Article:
posted by MrMoonPie at 1:55 PM on July 18, 2011


I've been in DC for seven years now and it would take a lot to get me to move to NYC.

Things I love about DC: I live and work downtown and I walk everywhere. I go weeks without getting on Metro. My best friend lives across the street. When I want to go for a short run, my route includes either the U.S. Capitol or the White House. I play softball in the shadow of the Washington Monument. Ben's Chili Bowl (where Bill Cosby and Obama eat for free). DC9 (specifically Liberation Dance Party). Busboys and Poets. Commissary. Malcolm X Park. The National Zoo. The DC pride parade. Arguing about the minutiae of policy with fellow nerds over beers. People writing on my Facebook wall "what on earth is going on there?!" and knowing exactly what they're talking about. It's small enough that I run into friends without trying but big enough that if I want to get lost, I can. The wide-eyed excitement of occasionally seeing someone who makes me super excited ("OMG Al Franken!!!"), then telling a friend who says, oh yeah, he signed on as a co-sponsor of our bill last week.

NYC may have at least one of every type of weirdo on God's green earth but I would not say that DC is more conservative. Politically, most of the Republicans live in Virginia. DC people are largely nerds and wonks. I feel like people move to NY to make a name for themselves. A lot of people move here to make a difference which is kind of endearing in its own way. Yes, many of them get super disillusioned on the way but that's part of the experience.

If you want to hike, Rock Creek Park is your urban hiking and wandering around place. Great Falls is pretty close as is Shenandoah National Park. Day trips to Harpers Ferry, Annapolis, Baltimore, Philadelphia are all entirely possible. Most people go to Dewey or Rehoboth for the beach.

The food scene here is thriving, especially the food truck scene. There are tons of book readings and lectures. The arts scene is a work in progress but it's definitely there - there are the Smithsonians but if you miss paying to go to a museum, there's the Corcoran. I think it's Dupont Circle that has First Fridays where every art gallery opens their doors and shows off what they've got the first Friday of every month. Artomatic is one of my favorite things ever.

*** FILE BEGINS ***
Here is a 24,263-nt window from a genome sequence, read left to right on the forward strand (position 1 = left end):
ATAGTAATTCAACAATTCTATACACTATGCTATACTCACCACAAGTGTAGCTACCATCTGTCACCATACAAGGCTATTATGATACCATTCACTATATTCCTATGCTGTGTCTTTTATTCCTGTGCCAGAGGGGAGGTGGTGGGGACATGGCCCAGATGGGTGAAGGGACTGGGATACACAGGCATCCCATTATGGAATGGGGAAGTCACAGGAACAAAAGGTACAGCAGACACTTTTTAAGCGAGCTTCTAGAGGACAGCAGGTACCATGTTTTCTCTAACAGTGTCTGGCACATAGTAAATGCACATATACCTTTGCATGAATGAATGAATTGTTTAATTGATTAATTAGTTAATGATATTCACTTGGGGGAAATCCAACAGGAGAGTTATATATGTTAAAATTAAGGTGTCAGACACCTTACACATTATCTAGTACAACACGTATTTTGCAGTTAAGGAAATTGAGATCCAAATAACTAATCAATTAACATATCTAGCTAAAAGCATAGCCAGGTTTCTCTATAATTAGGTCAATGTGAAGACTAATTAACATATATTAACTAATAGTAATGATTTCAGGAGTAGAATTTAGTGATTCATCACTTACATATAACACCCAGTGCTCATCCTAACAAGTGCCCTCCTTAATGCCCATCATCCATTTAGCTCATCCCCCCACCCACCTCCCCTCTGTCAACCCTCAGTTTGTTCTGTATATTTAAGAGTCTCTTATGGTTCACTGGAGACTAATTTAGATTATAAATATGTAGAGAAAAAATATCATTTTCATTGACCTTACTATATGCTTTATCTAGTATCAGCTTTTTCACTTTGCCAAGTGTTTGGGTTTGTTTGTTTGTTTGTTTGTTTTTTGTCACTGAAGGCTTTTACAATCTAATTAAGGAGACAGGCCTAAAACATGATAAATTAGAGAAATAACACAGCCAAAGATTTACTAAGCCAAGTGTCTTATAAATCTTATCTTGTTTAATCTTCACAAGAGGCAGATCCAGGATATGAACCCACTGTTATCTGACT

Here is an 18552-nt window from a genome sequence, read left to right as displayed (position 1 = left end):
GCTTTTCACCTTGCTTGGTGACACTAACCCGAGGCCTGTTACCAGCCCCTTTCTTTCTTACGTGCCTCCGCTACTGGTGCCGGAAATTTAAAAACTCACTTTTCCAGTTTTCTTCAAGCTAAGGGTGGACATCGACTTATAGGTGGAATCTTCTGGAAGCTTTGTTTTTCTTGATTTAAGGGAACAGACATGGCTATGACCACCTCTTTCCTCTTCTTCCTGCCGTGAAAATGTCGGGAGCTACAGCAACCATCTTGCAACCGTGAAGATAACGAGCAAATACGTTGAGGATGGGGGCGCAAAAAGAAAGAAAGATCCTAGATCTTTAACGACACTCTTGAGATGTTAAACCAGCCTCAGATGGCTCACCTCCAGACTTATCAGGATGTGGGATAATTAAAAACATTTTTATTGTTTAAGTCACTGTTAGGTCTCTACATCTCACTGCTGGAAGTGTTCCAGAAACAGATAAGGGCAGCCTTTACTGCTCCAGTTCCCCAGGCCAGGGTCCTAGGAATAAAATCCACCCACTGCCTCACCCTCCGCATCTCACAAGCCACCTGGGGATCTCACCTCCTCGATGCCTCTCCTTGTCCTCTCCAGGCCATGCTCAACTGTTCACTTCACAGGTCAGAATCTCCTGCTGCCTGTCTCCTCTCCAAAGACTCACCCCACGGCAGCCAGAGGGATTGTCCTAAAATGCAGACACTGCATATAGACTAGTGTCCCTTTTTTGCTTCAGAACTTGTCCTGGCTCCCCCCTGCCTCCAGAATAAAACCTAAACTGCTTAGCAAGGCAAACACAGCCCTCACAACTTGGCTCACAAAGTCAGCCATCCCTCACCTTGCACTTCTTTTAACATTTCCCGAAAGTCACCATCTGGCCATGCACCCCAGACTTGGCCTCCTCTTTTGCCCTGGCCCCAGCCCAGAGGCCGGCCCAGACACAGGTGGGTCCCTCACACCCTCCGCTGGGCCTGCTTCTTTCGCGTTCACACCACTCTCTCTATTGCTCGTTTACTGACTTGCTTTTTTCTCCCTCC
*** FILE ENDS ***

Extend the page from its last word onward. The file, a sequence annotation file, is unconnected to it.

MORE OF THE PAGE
One thing that I found about DC was that it took me a while to find the (excuse me) "real" DC. Everyone knows about the monuments and the Mall and such but the different neighborhoods make it more than a place where people go to work and abandon on the weekends.

And not to be too much of a booster, but in a lot of ways, DC keeps getting better. In the seven years that I've been here, neighborhoods that I was told to stay away from (U Street) have become warm and fuzzy or at least livable (Navy Yard). Some places are going to take longer to get there (Petworth) but it's happening. And neighborhoods that I didn't think were neighborhoods (H Street?!) are getting big.

If you were going to move here, I'd recommend thinking about a few hobbies or interests and looking for others who share your interests. A good friend of mine didn't know many people when she moved here but she was interested in ultimate frisbee and knitting and she found groups of people who do both. There are tons of running groups. The GLBT scene is enormous. If you're into music, the Black Cat and 930 Club are your friends. A lot of people use MeetUp.

I'd also encourage you to try to commit to DC for a year. Moving anywhere takes time. DC can be trickier than other places because people come and go so much. After living here for seven years, I've lived here longer than most people I know. And people who live here *hate* it when New Yorkers come and say, "X is so much better in NY." (You know it's a cliche when it's in the Post!) If that's how you feel, please do us all a favor and move back. You won't be missed.

If you have specific questions, feel free to memail. Best wishes!
posted by kat518 at 2:35 PM on July 18, 2011 [8 favorites]


Something random that I would add - I don't know what field you work in but there are a lot of entrepreneurs, tech people, and startups in the area. It's something I didn't expect.
posted by kat518 at 2:45 PM on July 18, 2011


Slightly off topic here since I can't comment on DC, but if you're looking for New York hiking and kayaking, consider the Appalachian Mountain Club weekend hikes. The hikes are always reachable by public transportion, and there's plenty of carpooling out of NYC as well. The NY-New Jersey chapter runs many weekends of hikes and kayaking. I believe there are under-40 hikes and kayak outings as well. I've heard of people who leave kayaks in Westchester or Putnam Counties and kayak on the Hudson, a gorgeous experience. So if it's outdoor life you want, all other things being equal (except they're not since NYC cultural life, night life, and festivities trump DCs), try out accessible outdoor activities out of NYC before you give up on it.
posted by Elsie at 2:56 PM on July 18, 2011


It's not really clear to me why you're looking to leave NYC. Are you sick of living in New York? Are you looking for somewhere smaller? Would it really improve your career to have more frequent in-person meetings with your clients? If you just need a change of scene, maybe try moving to a different borough? If you're really looking to leave NYC, then sure, DC might be fun for awhile.